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Parent Guide: The Curiosity Approach



Here at The Butterfly Patch, we are constantly raving about The Curiosity Approach. We encourage its use across all of our nurseries and believe it’s a wonderful learning tool.


But what actually is it? Why do we seem to love it so much? And what does your little one get up to all day?


Let’s find out!


In short, The Curiosity Approach aims to create ‘thinkers & doers’ by putting children at the centre of their own development and learning.


Standard toys and technology are taken away from the learning environment and are replaced with everyday items (such as cutlery, pots, old tech, pillows etc.) to encourage children’s natural curiosity to explore and create.


This offers our little ones an amazing sensory opportunities to learn through real life, natural, holistic objects, and thingamajigs!


The Curiosity Approach draws from various philosophies of early education.


It was founded by Lyndsey Hellyn and Stephanie Bennett who between them run six nurseries across the Midlands and have over 50 years of childcare experience.


You can find out more about the philosophy and its background by clicking here.



So how does it work in practice?


Firstly, the nurseries are painted in neutral colours to create a serene, ‘homely’ environment, filled with easily accessible resources at eye-level. This also allows for more displays of artworks created by children to personalise the space.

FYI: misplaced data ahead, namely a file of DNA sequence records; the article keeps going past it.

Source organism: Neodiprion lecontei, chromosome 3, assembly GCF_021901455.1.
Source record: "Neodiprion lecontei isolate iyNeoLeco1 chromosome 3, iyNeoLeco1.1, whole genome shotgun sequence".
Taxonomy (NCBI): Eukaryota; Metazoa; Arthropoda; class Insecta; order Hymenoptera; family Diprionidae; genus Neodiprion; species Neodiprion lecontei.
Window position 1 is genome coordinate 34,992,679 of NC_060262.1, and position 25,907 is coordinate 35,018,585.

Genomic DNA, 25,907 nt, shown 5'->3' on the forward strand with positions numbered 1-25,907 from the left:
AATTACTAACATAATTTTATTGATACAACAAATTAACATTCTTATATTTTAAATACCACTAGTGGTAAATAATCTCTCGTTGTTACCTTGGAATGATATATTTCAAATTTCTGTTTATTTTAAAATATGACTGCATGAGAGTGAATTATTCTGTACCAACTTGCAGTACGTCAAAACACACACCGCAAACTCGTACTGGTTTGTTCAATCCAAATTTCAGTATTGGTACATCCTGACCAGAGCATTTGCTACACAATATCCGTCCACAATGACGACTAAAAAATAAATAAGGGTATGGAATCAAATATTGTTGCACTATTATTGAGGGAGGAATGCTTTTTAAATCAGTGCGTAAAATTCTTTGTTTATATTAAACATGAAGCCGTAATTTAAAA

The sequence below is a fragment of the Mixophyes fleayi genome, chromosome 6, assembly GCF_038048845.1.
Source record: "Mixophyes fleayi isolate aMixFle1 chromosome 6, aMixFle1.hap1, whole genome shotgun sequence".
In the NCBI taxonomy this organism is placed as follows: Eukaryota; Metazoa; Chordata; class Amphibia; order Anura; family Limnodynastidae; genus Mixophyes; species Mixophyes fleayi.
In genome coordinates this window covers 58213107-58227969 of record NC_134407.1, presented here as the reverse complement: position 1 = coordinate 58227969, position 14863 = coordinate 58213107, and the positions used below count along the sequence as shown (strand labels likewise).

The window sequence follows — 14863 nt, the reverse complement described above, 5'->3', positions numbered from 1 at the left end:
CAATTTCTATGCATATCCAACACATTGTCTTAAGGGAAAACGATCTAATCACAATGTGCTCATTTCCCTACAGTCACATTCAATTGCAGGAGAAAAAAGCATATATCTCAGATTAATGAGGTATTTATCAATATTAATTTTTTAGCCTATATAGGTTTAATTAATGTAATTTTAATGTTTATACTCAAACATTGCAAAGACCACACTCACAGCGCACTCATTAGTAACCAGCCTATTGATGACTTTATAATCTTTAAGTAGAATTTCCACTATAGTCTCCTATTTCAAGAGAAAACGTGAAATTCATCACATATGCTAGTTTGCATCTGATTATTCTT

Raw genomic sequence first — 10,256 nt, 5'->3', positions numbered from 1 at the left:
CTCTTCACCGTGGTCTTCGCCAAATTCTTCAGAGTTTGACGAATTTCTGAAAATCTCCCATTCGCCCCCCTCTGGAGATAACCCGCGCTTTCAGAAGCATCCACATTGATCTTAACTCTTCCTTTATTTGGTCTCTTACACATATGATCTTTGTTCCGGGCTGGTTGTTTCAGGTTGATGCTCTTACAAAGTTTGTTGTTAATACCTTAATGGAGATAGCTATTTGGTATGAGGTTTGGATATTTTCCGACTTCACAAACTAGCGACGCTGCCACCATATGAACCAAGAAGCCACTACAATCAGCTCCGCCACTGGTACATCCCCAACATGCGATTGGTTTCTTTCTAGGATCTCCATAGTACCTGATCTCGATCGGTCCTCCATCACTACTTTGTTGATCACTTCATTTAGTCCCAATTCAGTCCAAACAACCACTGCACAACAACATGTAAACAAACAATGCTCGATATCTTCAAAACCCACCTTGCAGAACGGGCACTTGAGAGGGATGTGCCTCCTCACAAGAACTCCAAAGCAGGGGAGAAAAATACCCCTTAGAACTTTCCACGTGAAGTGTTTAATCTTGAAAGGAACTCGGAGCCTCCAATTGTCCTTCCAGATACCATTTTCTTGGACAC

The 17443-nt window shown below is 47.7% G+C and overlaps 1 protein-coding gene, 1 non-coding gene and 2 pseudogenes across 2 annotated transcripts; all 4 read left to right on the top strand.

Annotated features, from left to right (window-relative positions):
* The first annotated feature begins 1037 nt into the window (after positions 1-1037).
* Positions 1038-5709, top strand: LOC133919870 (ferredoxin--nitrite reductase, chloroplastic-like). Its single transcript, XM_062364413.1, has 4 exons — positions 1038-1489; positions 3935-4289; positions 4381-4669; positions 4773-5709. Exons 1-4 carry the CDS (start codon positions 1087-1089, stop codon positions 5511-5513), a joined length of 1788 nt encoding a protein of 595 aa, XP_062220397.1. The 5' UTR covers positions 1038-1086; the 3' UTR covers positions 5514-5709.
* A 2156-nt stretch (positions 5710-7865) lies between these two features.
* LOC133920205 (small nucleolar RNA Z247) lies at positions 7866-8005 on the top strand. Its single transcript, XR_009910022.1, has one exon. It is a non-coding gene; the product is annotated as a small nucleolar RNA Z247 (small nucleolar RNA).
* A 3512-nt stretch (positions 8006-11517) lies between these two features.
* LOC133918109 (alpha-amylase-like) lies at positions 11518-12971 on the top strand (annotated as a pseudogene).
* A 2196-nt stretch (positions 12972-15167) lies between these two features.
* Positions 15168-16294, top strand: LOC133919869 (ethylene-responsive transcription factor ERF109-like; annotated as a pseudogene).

Plastic toys are then replaced with ordinary, real-life items made of wood or other natural materials, promoting recycling, upcycling and reuse. They can include anything from cutlery, pots and pans to nuts and bolts.


This encourages children to create their own toys to play with while at the same time learning about the world whilst using imagination, critical thinking, and problem-solving skills.


Children go back to basics and have to use their imagination to figure out what each item is for/how to use it.


They are able to explore the various textures and authentic resources (for instance cultural or community items), incorporating learning about the world around them into playtime.


The items can be lined up, counted, combined, or be used for drawing or writing.


This gives the children control to shape their playtime, rather than the toy shaping and limiting it, encouraging children to think for them themselves and build confidence.


In summary, by providing more open opportunities for play, children are able to develop more holistically than by playing with toys with a specific purpose.


For instance, playing with number blocks will develop solely math skills. They can instead use spoons and forks to make patterns, count, use in roleplay and more to develop communication, math and creativity skills!



Below we’ve included some resources for further reading and at-home activities!







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